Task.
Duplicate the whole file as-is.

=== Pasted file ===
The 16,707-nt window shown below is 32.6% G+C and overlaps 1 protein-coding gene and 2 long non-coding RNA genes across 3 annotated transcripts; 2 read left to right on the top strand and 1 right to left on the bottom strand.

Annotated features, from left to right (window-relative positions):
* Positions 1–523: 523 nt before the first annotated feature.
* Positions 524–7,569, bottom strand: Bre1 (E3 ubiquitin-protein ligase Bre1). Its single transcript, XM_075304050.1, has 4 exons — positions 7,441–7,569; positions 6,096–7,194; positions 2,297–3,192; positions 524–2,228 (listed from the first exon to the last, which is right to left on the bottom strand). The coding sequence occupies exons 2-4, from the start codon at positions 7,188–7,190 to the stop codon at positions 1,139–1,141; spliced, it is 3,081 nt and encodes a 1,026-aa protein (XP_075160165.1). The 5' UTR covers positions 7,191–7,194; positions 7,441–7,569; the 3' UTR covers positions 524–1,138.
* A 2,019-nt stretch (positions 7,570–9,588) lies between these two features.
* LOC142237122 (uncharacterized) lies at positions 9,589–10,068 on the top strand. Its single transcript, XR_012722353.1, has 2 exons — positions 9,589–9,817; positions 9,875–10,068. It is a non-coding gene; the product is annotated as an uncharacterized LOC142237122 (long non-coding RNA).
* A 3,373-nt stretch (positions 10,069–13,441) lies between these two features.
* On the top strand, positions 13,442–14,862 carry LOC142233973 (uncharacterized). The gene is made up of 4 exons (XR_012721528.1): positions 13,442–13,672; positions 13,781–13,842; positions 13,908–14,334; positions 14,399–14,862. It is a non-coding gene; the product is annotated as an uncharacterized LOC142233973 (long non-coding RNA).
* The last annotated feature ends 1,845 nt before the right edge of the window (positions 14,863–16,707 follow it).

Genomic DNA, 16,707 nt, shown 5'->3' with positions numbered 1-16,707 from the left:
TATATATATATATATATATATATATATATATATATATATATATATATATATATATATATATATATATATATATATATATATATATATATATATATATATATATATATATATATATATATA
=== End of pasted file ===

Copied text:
The 16,707-nt window shown below is 32.6% G+C and overlaps 1 protein-coding gene and 2 long non-coding RNA genes across 3 annotated transcripts; 2 read left to right on the top strand and 1 right to left on the bottom strand.

Annotated features, from left to right (window-relative positions):
* Positions 1–523: 523 nt before the first annotated feature.
* Positions 524–7,569, bottom strand: Bre1 (E3 ubiquitin-protein ligase Bre1). Its single transcript, XM_075304050.1, has 4 exons — positions 7,441–7,569; positions 6,096–7,194; positions 2,297–3,192; positions 524–2,228 (listed from the first exon to the last, which is right to left on the bottom strand). The coding sequence occupies exons 2-4, from the start codon at positions 7,188–7,190 to the stop codon at positions 1,139–1,141; spliced, it is 3,081 nt and encodes a 1,026-aa protein (XP_075160165.1). The 5' UTR covers positions 7,191–7,194; positions 7,441–7,569; the 3' UTR covers positions 524–1,138.
* A 2,019-nt stretch (positions 7,570–9,588) lies between these two features.
* LOC142237122 (uncharacterized) lies at positions 9,589–10,068 on the top strand. Its single transcript, XR_012722353.1, has 2 exons — positions 9,589–9,817; positions 9,875–10,068. It is a non-coding gene; the product is annotated as an uncharacterized LOC142237122 (long non-coding RNA).
* A 3,373-nt stretch (positions 10,069–13,441) lies between these two features.
* On the top strand, positions 13,442–14,862 carry LOC142233973 (uncharacterized). The gene is made up of 4 exons (XR_012721528.1): positions 13,442–13,672; positions 13,781–13,842; positions 13,908–14,334; positions 14,399–14,862. It is a non-coding gene; the product is annotated as an uncharacterized LOC142233973 (long non-coding RNA).
* The last annotated feature ends 1,845 nt before the right edge of the window (positions 14,863–16,707 follow it).

Genomic DNA, 16,707 nt, shown 5'->3' with positions numbered 1-16,707 from the left:
TATATATATATATATATATATATATATATATATATATATATATATATATATATATATATATATATATATATATATATATATATATATATATATATATATATATATATATATATATATATA